Approximately 5 to 7 d before the 1RM session, participants completed a familiarization session in which the trainer would teach the participant how to safely perform each warm-up and weight machine exercise, with very light weight to ensure the participants had proper form. At the 1RM session, participants completed a 5-min warm-up on a treadmill, or arm, or leg cycle ergometer before 1RM testing. For each weight exercise, participants performed a progressive warm-up to the perceived 1RM (six repetitions at 50% of perceived 1RM, followed by 3 min of rest, then four repetitions at 70% of perceived 1RM). After 3 min of rest following the machine warm-up, the machine was loaded with 90% of the participant’s perceived 1RM and the participant attempted to lift the weight one time. If the participant completed the lift successfully, weight was added at the trainer’s discretion, and the lift was attempted again after 3 min of rest. This process was repeated until the lift was not successfully completed, at which time the previous completed lift was determined to be the 1RM. If the initial 1RM attempt at 90% of the perceived 1RM was not successfully completed, weight was removed at the trainer’s discretion, and the lift was attempted again. The 1RM testing has been shown to be safe in untrained middle-age participants (20). Repeat testing for progression (or regression) of exercise load was completed at weeks 4, 8, 12, 16, and 20.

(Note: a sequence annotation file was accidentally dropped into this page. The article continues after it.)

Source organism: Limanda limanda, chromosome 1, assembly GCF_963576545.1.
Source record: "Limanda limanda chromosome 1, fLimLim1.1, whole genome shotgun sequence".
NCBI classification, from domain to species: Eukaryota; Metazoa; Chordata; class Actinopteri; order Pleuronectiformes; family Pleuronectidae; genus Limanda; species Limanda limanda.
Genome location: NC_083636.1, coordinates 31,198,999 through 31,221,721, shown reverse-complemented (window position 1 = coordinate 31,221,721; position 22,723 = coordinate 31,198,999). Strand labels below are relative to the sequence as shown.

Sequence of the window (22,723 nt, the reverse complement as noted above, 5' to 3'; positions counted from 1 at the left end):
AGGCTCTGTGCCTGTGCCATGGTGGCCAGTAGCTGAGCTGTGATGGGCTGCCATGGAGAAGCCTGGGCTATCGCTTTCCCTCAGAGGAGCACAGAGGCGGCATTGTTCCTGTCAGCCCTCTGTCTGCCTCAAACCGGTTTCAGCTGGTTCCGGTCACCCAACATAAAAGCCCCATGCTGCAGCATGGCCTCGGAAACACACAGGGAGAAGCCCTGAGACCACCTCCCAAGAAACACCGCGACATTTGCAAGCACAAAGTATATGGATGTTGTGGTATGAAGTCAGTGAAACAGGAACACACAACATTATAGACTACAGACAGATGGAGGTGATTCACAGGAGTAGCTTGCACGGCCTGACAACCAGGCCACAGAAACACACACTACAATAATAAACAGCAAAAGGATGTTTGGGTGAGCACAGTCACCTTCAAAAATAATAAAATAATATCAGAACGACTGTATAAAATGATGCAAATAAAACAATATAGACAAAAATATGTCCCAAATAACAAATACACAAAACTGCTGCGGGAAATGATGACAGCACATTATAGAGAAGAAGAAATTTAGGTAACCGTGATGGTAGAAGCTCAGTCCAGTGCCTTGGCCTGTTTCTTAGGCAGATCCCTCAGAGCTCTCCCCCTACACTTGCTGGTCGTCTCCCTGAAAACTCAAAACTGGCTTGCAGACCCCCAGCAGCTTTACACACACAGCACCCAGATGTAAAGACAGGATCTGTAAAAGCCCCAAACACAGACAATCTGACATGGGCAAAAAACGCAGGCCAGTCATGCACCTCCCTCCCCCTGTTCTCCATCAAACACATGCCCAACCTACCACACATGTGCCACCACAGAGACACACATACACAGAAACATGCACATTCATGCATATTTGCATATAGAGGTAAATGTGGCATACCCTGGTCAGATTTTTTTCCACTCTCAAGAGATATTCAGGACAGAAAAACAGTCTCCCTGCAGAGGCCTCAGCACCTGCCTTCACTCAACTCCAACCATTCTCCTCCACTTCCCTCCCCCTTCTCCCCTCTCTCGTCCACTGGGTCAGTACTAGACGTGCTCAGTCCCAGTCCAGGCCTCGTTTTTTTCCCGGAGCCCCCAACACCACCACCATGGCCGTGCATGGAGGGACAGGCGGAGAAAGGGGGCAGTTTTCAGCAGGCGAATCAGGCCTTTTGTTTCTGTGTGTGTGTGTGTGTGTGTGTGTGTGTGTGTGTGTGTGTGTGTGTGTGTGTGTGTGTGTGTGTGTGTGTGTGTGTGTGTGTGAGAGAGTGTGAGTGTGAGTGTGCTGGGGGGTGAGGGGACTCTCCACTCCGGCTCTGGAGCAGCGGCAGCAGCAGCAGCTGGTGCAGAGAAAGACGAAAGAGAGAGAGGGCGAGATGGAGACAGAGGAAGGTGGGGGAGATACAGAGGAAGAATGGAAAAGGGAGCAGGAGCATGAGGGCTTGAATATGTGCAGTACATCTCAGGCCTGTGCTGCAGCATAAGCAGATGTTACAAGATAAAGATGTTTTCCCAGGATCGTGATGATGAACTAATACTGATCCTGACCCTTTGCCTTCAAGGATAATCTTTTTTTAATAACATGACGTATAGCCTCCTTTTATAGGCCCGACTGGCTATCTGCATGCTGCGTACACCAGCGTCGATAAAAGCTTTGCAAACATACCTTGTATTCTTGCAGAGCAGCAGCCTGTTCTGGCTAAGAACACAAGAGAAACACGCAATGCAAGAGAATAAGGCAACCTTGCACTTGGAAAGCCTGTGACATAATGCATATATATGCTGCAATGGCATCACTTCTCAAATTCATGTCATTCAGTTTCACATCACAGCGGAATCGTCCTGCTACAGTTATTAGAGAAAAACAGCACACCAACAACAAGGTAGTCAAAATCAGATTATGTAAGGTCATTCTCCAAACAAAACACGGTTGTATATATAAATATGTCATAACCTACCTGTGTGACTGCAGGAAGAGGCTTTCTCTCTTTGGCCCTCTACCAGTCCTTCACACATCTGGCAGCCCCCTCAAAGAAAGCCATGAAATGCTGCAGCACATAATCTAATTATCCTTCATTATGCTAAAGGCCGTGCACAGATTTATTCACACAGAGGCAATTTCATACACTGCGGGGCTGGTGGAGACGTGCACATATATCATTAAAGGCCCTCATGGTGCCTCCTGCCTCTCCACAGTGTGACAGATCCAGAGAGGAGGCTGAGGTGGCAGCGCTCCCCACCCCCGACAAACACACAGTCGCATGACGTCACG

Walking speed

Usual walking speed was evaluated by having participants complete a timed 10-m walk test (21–23). Participants stood at the beginning of a marked location and were asked to walk as quickly as they could past the 10-m mark. An exercise physiologist timed the participant from the initiation of movement to when they crossed the 10-m point. Time was documented to the 10th of the nearest second.

Self-reported exhaustion

Self-reported exhaustion was evaluated with the vitality subscale of the Medical Outcomes Survey Short Form 36, Version 2 (24). This widely used generic health profile is appropriate for adults of all ages, has extensive age- and sex- specific norms for the U.S. population (25), and is valid and reliable in childhood cancer survivors (26).

Physical activity

Participants received an accelerometer with written instructions, programmed to begin recording for 7 d at 12:01 am, on the day after the baseline assessment. Participants received a second accelerometer to being recording for an additional 7 d starting at 12:01 am on the day after their final training appointment. Wearing instructions were provided verbally, with demonstration. The device was programmed to detect and record magnitude of acceleration or “intensity” of movement. Data are stored in memory as “counts” per time interval. We used a 1-min time interval or “epoch.” Minutes per day of moderate and vigorous physical activity were summed for each individual for analysis.

Dietary protein

The 110-item full length Block Food Frequency Questionnaire (27) was used to estimate customary intake of nutrients and food groups over the past year, including dietary protein. The data were processed using a food list from NHANES dietary recalls and a nutrient database from the USDA Food and Nutrient Database. A change in dietary intake, other than the supplement, was not expected. However, because total caloric or protein intake may affect outcomes, it was important to collect this information.

Statistical approach